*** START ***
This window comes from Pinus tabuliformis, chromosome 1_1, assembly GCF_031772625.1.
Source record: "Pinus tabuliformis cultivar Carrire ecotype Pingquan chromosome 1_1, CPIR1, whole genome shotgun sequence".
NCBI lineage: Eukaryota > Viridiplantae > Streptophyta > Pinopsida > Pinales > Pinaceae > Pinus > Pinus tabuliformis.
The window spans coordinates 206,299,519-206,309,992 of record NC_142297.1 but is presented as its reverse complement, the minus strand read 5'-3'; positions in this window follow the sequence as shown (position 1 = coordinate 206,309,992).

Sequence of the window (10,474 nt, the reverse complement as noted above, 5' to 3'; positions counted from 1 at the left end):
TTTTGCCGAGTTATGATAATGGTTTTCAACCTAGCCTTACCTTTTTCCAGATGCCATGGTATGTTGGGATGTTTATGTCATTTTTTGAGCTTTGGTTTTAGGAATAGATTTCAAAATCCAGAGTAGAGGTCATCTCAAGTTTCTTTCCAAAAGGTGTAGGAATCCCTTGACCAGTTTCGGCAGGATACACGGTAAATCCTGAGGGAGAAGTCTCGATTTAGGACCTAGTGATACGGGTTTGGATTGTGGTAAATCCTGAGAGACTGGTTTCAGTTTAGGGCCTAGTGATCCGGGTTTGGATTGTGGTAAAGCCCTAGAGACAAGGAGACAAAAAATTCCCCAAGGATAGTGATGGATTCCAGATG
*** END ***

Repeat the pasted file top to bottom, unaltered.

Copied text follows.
This window comes from Pinus tabuliformis, chromosome 1_1, assembly GCF_031772625.1.
Source record: "Pinus tabuliformis cultivar Carrire ecotype Pingquan chromosome 1_1, CPIR1, whole genome shotgun sequence".
NCBI lineage: Eukaryota > Viridiplantae > Streptophyta > Pinopsida > Pinales > Pinaceae > Pinus > Pinus tabuliformis.
The window spans coordinates 206,299,519-206,309,992 of record NC_142297.1 but is presented as its reverse complement, the minus strand read 5'-3'; positions in this window follow the sequence as shown (position 1 = coordinate 206,309,992).

Sequence of the window (10,474 nt, the reverse complement as noted above, 5' to 3'; positions counted from 1 at the left end):
TTTTGCCGAGTTATGATAATGGTTTTCAACCTAGCCTTACCTTTTTCCAGATGCCATGGTATGTTGGGATGTTTATGTCATTTTTTGAGCTTTGGTTTTAGGAATAGATTTCAAAATCCAGAGTAGAGGTCATCTCAAGTTTCTTTCCAAAAGGTGTAGGAATCCCTTGACCAGTTTCGGCAGGATACACGGTAAATCCTGAGGGAGAAGTCTCGATTTAGGACCTAGTGATACGGGTTTGGATTGTGGTAAATCCTGAGAGACTGGTTTCAGTTTAGGGCCTAGTGATCCGGGTTTGGATTGTGGTAAAGCCCTAGAGACAAGGAGACAAAAAATTCCCCAAGGATAGTGATGGATTCCAGATG